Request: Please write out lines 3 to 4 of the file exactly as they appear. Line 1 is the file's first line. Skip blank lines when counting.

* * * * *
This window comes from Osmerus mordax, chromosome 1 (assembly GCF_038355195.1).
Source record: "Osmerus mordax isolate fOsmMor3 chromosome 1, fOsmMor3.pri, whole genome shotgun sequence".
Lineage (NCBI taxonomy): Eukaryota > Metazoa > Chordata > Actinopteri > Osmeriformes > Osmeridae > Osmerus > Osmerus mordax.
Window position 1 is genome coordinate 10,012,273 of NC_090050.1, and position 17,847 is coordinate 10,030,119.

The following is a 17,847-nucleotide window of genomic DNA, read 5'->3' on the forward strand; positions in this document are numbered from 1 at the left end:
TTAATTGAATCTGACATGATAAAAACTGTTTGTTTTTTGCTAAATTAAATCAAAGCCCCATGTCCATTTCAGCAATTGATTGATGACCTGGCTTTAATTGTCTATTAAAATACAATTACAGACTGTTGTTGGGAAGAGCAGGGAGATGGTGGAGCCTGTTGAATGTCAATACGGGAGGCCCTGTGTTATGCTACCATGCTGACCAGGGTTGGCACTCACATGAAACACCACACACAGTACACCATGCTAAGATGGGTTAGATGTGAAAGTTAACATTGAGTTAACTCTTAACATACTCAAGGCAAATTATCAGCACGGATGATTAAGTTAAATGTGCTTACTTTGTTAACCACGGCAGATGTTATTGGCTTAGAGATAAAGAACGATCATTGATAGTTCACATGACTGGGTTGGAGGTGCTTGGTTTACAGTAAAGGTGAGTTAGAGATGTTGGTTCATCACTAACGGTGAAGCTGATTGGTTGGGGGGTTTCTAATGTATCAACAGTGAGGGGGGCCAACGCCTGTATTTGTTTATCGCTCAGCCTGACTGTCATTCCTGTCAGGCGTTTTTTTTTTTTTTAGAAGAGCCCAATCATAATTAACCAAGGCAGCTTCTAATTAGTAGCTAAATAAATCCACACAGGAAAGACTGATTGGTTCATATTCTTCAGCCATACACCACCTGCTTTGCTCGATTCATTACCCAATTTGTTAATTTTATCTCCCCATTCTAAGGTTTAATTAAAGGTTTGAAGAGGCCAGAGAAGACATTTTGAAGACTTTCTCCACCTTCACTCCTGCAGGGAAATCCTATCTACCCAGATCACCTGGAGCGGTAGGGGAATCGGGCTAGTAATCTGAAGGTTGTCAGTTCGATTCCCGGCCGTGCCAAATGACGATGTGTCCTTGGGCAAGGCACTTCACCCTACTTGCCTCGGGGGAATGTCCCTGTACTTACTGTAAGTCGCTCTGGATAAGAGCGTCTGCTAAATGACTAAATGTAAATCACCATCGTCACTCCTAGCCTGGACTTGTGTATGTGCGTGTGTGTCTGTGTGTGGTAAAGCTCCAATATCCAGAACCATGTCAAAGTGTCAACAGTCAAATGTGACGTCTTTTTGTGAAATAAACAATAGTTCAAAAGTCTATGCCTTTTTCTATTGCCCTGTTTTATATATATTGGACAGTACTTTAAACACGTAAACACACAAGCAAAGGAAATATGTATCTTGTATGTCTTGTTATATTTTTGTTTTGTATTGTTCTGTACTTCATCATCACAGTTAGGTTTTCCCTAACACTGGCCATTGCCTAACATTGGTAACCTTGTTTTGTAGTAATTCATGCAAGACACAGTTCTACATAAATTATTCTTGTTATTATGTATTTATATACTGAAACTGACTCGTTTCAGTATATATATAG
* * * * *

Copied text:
Lineage (NCBI taxonomy): Eukaryota > Metazoa > Chordata > Actinopteri > Osmeriformes > Osmeridae > Osmerus > Osmerus mordax.
Window position 1 is genome coordinate 10,012,273 of NC_090050.1, and position 17,847 is coordinate 10,030,119.